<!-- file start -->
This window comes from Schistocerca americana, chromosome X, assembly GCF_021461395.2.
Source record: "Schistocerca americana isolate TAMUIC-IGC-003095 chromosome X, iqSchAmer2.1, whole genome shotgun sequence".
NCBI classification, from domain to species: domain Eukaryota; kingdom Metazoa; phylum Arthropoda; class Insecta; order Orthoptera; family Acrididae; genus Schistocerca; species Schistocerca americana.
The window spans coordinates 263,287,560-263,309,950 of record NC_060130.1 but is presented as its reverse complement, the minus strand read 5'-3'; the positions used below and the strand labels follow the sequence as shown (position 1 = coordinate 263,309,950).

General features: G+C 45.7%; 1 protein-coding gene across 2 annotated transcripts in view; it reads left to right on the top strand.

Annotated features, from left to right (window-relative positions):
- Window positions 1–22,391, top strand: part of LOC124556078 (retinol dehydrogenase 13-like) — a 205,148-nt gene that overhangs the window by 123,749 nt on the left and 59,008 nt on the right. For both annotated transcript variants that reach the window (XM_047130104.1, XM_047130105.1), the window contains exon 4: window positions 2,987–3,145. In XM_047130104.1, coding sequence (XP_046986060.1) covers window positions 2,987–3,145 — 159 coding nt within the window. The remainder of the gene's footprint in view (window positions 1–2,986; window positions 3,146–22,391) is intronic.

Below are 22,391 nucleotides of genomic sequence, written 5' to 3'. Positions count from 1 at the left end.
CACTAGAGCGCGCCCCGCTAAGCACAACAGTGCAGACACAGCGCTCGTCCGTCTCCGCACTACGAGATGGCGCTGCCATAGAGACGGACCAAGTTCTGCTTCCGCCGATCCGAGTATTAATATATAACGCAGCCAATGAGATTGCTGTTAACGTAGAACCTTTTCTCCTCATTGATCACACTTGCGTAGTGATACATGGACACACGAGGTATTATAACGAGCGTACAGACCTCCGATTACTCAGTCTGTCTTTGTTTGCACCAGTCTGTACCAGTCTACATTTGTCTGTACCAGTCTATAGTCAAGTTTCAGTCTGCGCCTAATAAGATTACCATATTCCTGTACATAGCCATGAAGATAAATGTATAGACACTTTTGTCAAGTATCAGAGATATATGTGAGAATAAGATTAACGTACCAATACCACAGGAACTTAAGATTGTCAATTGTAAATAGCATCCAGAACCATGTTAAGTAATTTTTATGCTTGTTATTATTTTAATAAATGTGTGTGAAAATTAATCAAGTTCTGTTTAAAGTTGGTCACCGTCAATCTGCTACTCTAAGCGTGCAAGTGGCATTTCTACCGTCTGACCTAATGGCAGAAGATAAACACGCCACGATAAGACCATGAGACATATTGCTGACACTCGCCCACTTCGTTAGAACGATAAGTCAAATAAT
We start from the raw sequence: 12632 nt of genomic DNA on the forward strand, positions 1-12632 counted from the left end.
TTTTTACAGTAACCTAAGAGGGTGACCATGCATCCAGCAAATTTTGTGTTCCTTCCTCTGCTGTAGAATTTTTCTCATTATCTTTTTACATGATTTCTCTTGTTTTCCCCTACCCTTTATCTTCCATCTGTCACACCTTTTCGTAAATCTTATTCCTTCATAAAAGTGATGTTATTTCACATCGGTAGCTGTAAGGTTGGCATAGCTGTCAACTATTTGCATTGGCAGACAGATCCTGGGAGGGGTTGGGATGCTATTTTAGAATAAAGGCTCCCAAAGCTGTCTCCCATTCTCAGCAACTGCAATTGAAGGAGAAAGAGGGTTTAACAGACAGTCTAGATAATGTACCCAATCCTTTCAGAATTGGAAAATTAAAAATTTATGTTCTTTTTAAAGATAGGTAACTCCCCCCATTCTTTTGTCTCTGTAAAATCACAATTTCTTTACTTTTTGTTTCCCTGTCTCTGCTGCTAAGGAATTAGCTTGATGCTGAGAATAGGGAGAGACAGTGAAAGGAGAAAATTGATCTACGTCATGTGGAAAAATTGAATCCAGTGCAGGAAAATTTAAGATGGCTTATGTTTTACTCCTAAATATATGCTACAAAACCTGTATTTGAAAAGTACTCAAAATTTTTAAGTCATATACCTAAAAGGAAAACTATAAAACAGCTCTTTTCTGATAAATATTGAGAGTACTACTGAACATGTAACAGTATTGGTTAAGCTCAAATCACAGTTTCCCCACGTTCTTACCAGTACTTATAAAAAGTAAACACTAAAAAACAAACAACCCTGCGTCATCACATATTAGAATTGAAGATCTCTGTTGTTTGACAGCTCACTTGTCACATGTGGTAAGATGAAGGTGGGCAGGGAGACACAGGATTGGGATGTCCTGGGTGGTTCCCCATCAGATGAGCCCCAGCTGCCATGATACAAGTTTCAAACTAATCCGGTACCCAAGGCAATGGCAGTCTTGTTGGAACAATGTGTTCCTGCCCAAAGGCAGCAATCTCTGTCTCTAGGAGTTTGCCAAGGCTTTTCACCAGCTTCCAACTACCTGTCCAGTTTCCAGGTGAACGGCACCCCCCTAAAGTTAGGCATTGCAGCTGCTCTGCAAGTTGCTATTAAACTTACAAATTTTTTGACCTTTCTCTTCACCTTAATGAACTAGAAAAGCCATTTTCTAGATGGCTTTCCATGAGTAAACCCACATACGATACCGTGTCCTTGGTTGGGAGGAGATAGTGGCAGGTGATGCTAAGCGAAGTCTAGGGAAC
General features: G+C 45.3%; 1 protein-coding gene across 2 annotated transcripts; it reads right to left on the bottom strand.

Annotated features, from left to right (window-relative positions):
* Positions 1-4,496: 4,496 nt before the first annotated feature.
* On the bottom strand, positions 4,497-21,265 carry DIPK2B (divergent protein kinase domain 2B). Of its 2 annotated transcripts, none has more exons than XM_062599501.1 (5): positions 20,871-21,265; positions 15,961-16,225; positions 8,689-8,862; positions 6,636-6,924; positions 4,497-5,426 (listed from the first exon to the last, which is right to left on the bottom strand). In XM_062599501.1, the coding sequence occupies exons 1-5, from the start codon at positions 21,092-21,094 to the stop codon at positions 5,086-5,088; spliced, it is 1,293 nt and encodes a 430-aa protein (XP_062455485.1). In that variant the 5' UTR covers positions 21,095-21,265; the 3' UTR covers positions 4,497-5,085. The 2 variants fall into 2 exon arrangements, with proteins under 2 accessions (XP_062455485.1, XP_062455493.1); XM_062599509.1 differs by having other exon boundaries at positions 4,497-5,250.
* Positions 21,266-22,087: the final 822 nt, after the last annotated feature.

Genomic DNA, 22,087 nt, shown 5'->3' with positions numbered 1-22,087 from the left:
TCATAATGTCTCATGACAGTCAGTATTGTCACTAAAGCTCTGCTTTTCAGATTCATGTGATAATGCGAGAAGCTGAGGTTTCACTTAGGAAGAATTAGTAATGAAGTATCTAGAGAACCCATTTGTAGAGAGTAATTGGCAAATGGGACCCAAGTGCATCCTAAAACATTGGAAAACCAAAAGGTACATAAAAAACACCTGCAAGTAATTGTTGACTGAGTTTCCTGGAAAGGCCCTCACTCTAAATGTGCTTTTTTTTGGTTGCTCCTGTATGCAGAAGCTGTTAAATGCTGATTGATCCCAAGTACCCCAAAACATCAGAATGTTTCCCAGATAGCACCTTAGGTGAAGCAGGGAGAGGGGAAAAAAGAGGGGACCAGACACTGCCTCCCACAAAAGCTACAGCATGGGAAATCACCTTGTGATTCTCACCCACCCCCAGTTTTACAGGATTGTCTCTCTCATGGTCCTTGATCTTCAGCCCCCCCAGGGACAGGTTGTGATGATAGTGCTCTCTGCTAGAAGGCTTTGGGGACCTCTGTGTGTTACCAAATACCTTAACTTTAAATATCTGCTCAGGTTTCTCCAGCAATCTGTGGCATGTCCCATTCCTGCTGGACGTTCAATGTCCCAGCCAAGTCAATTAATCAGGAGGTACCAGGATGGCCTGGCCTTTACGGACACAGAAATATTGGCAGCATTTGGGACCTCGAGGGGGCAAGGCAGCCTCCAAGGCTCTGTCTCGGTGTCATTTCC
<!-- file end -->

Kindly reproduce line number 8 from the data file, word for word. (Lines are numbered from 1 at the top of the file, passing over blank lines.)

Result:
Below are 22,391 nucleotides of genomic sequence, written 5' to 3'. Positions count from 1 at the left end.